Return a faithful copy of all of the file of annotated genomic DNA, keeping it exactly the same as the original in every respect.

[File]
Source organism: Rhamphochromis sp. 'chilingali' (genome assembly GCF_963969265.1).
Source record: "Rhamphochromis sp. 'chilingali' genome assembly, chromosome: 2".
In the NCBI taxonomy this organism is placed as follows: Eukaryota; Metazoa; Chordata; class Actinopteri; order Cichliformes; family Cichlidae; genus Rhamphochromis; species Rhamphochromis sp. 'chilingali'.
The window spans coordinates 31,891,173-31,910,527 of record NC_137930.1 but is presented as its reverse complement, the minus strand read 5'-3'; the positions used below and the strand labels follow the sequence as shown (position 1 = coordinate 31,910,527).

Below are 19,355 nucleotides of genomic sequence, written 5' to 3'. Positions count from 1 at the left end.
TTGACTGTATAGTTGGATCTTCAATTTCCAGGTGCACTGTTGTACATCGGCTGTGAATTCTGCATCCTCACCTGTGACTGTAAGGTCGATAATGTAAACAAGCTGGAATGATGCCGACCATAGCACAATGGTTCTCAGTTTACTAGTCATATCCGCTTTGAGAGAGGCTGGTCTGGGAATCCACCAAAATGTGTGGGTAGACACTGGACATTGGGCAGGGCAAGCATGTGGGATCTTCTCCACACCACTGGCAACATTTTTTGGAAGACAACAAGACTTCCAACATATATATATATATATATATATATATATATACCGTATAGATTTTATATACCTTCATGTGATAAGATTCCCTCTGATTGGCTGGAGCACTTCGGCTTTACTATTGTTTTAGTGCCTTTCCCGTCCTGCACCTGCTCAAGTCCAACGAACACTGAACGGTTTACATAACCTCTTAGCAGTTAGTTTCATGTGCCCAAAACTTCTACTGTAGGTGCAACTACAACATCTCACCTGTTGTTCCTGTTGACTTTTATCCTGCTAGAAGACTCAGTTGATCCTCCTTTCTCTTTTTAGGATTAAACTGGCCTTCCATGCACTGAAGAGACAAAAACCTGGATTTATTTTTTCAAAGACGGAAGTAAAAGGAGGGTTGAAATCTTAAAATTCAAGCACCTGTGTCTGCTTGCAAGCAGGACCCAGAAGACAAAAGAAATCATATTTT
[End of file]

Source organism: Rhamphochromis sp. 'chilingali' (genome assembly GCF_963969265.1).
Source record: "Rhamphochromis sp. 'chilingali' genome assembly, chromosome: 2".
In the NCBI taxonomy this organism is placed as follows: Eukaryota; Metazoa; Chordata; class Actinopteri; order Cichliformes; family Cichlidae; genus Rhamphochromis; species Rhamphochromis sp. 'chilingali'.
The window spans coordinates 31,891,173-31,910,527 of record NC_137930.1 but is presented as its reverse complement, the minus strand read 5'-3'; the positions used below and the strand labels follow the sequence as shown (position 1 = coordinate 31,910,527).

Below are 19,355 nucleotides of genomic sequence, written 5' to 3'. Positions count from 1 at the left end.
TTGACTGTATAGTTGGATCTTCAATTTCCAGGTGCACTGTTGTACATCGGCTGTGAATTCTGCATCCTCACCTGTGACTGTAAGGTCGATAATGTAAACAAGCTGGAATGATGCCGACCATAGCACAATGGTTCTCAGTTTACTAGTCATATCCGCTTTGAGAGAGGCTGGTCTGGGAATCCACCAAAATGTGTGGGTAGACACTGGACATTGGGCAGGGCAAGCATGTGGGATCTTCTCCACACCACTGGCAACATTTTTTGGAAGACAACAAGACTTCCAACATATATATATATATATATATATATATATATACCGTATAGATTTTATATACCTTCATGTGATAAGATTCCCTCTGATTGGCTGGAGCACTTCGGCTTTACTATTGTTTTAGTGCCTTTCCCGTCCTGCACCTGCTCAAGTCCAACGAACACTGAACGGTTTACATAACCTCTTAGCAGTTAGTTTCATGTGCCCAAAACTTCTACTGTAGGTGCAACTACAACATCTCACCTGTTGTTCCTGTTGACTTTTATCCTGCTAGAAGACTCAGTTGATCCTCCTTTCTCTTTTTAGGATTAAACTGGCCTTCCATGCACTGAAGAGACAAAAACCTGGATTTATTTTTTCAAAGACGGAAGTAAAAGGAGGGTTGAAATCTTAAAATTCAAGCACCTGTGTCTGCTTGCAAGCAGGACCCAGAAGACAAAAGAAATCATATTTT